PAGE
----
The second area we will compare is that of Salvation; that is, how to get to heaven. Buddhists believe “salvation” is by reaching “Enlightenment” through self-effort. (It should be noted that Buddhists don’t believe in a “heaven” per se, it is more like they are breaking the cycle of reincarnation to achieve a state of peace). The Hindu equivalent of heaven is called “Moksha” (It is a "uniting with the Brahman"). One achieves this state by doing good works through the cycle of reincarnation. Once one has achieved the ways of activity, devotion and knowledge, they break the reincarnation cycle and go to Moksha. Muslims believe they go through life with a good angel on their right shoulder and a bad angel on their left shoulder. Each angel records the good and bad deeds the Muslim has done throughout his lifetime. When the Muslim dies he stands before Allah (God) and hopes his good list outweighs his bad list. Even if the good list is longer, Allah still doesn’t have to let him into paradise (heaven). Allowance into paradise is completely at Allah’s will and there is nothing a Muslim can do to secure salvation. (The only exception is to die as a martyr fighting for Islam [which explains why there are so many suicide bombers]). Christians believe they are sinners separated by God because of their sin. Jesus Christ came to pay that price for our sins by dying on the cross and rising again on the third day. Christians believe that if you believe in Jesus Christ for forgiveness of sins you can KNOW FOR SURE that you will be in heaven when you die. There are many reasons for believing this but 1 John 5:11-13 is one of the strongest verses because it uses the word “know.”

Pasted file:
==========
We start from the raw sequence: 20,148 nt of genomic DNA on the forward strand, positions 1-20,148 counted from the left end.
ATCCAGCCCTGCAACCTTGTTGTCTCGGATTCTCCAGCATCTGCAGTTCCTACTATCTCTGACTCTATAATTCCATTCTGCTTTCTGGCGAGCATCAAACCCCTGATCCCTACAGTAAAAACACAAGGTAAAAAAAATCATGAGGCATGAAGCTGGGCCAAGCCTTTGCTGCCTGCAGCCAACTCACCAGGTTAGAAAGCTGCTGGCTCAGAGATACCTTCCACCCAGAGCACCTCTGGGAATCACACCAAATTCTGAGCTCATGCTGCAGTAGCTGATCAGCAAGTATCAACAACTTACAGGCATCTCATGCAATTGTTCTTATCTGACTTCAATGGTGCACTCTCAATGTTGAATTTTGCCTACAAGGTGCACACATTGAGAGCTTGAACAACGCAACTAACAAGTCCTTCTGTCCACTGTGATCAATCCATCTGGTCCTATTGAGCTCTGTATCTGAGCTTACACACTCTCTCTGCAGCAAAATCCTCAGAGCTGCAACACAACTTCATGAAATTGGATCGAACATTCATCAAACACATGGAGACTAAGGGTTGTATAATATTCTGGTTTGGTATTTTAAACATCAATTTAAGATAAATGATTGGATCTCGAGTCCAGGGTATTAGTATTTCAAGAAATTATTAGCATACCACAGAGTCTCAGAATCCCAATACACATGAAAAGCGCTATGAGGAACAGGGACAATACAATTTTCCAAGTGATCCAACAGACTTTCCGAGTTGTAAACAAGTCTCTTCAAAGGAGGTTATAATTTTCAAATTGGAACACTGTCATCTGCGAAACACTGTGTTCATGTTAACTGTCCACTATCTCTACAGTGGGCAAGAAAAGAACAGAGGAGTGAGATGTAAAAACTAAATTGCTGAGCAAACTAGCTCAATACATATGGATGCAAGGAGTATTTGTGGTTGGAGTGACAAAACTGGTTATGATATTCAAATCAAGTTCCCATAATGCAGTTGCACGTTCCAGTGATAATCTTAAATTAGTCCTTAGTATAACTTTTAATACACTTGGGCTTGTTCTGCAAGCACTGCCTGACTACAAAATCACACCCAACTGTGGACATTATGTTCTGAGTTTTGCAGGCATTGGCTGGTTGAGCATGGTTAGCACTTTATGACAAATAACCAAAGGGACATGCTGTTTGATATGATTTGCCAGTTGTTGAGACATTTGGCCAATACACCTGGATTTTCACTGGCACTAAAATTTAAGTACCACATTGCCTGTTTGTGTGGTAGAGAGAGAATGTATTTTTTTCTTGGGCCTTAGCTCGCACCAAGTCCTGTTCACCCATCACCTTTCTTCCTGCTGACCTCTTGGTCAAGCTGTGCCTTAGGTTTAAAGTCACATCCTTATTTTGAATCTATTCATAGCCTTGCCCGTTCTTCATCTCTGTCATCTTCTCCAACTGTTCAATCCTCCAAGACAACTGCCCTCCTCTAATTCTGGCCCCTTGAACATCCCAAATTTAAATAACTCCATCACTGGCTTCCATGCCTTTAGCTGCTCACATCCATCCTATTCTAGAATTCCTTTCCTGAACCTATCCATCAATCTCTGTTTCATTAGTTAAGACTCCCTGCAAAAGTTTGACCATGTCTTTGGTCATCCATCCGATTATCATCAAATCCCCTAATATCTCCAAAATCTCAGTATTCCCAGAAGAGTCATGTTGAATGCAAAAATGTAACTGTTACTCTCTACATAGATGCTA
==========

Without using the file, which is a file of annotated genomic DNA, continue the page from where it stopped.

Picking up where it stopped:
Okay are you still with me? We’re almost done. The third area we’re going to look at is who is Jesus Christ? Buddhists believe that Jesus was a good teacher. But for the most part they don’t feel that he did anything particularly special and therefore don’t pay any special attention to him. Hindu’s believe that Jesus was just one of many incarnations or “sons of God” Yet they believe he wasn’t a unique son of God. He was no more divine than you or me and he certainly didn’t pay for anybody’s sins. Muslims recognize Jesus as one of, if not the, greatest of all the prophets. However they don’t believe Jesus was God, he didn’t die on the cross, and he didn’t pay for anyone’s sins. Judaism has a very strong stance on Jesus. The Israeli Supreme Court has issued a decree that says “anyone who believes in Jesus as the Messiah is no longer a Jew.” Jews have many different beliefs on who Jesus was but usually it boils down to he was either a great teacher or an imposter Messiah. Christianity has a different view about Jesus. Christians believe that Jesus was the Son of God (that is he was 100% God and 100% man). Christians believe that Jesus was sinless, he died to take away the sins of the world and offer salvation to anyone that wanted it, and he rose again from the dead on the third day.